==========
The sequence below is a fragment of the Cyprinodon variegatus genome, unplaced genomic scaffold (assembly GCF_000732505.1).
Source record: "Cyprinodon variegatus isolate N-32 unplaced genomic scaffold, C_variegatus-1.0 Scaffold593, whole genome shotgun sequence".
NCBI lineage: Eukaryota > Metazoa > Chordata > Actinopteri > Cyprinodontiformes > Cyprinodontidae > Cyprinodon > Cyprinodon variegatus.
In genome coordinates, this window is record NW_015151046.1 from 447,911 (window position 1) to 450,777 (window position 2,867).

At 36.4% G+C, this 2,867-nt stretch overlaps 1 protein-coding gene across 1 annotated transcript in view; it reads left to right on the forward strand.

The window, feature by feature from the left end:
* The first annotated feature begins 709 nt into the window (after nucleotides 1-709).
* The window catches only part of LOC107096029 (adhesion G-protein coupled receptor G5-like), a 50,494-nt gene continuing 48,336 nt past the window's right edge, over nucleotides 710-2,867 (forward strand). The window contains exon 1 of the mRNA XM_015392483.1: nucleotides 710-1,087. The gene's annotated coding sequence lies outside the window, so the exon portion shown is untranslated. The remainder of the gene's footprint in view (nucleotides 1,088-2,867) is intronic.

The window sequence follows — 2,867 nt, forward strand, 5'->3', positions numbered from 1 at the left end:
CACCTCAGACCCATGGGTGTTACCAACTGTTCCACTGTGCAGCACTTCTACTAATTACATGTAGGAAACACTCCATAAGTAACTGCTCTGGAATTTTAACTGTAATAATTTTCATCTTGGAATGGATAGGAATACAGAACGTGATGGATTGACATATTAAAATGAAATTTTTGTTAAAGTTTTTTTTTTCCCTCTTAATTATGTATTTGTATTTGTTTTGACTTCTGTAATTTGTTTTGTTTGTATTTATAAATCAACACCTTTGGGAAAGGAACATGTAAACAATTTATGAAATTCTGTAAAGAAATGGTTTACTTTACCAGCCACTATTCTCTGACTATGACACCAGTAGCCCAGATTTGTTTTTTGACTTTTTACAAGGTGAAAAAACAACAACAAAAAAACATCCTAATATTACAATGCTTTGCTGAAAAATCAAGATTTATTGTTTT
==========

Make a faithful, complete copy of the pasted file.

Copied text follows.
The sequence below is a fragment of the Cyprinodon variegatus genome, unplaced genomic scaffold (assembly GCF_000732505.1).
Source record: "Cyprinodon variegatus isolate N-32 unplaced genomic scaffold, C_variegatus-1.0 Scaffold593, whole genome shotgun sequence".
NCBI lineage: Eukaryota > Metazoa > Chordata > Actinopteri > Cyprinodontiformes > Cyprinodontidae > Cyprinodon > Cyprinodon variegatus.
In genome coordinates, this window is record NW_015151046.1 from 447,911 (window position 1) to 450,777 (window position 2,867).

At 36.4% G+C, this 2,867-nt stretch overlaps 1 protein-coding gene across 1 annotated transcript in view; it reads left to right on the forward strand.

The window, feature by feature from the left end:
* The first annotated feature begins 709 nt into the window (after nucleotides 1-709).
* The window catches only part of LOC107096029 (adhesion G-protein coupled receptor G5-like), a 50,494-nt gene continuing 48,336 nt past the window's right edge, over nucleotides 710-2,867 (forward strand). The window contains exon 1 of the mRNA XM_015392483.1: nucleotides 710-1,087. The gene's annotated coding sequence lies outside the window, so the exon portion shown is untranslated. The remainder of the gene's footprint in view (nucleotides 1,088-2,867) is intronic.

The window sequence follows — 2,867 nt, forward strand, 5'->3', positions numbered from 1 at the left end:
CACCTCAGACCCATGGGTGTTACCAACTGTTCCACTGTGCAGCACTTCTACTAATTACATGTAGGAAACACTCCATAAGTAACTGCTCTGGAATTTTAACTGTAATAATTTTCATCTTGGAATGGATAGGAATACAGAACGTGATGGATTGACATATTAAAATGAAATTTTTGTTAAAGTTTTTTTTTTCCCTCTTAATTATGTATTTGTATTTGTTTTGACTTCTGTAATTTGTTTTGTTTGTATTTATAAATCAACACCTTTGGGAAAGGAACATGTAAACAATTTATGAAATTCTGTAAAGAAATGGTTTACTTTACCAGCCACTATTCTCTGACTATGACACCAGTAGCCCAGATTTGTTTTTTGACTTTTTACAAGGTGAAAAAACAACAACAAAAAAACATCCTAATATTACAATGCTTTGCTGAAAAATCAAGATTTATTGTTTT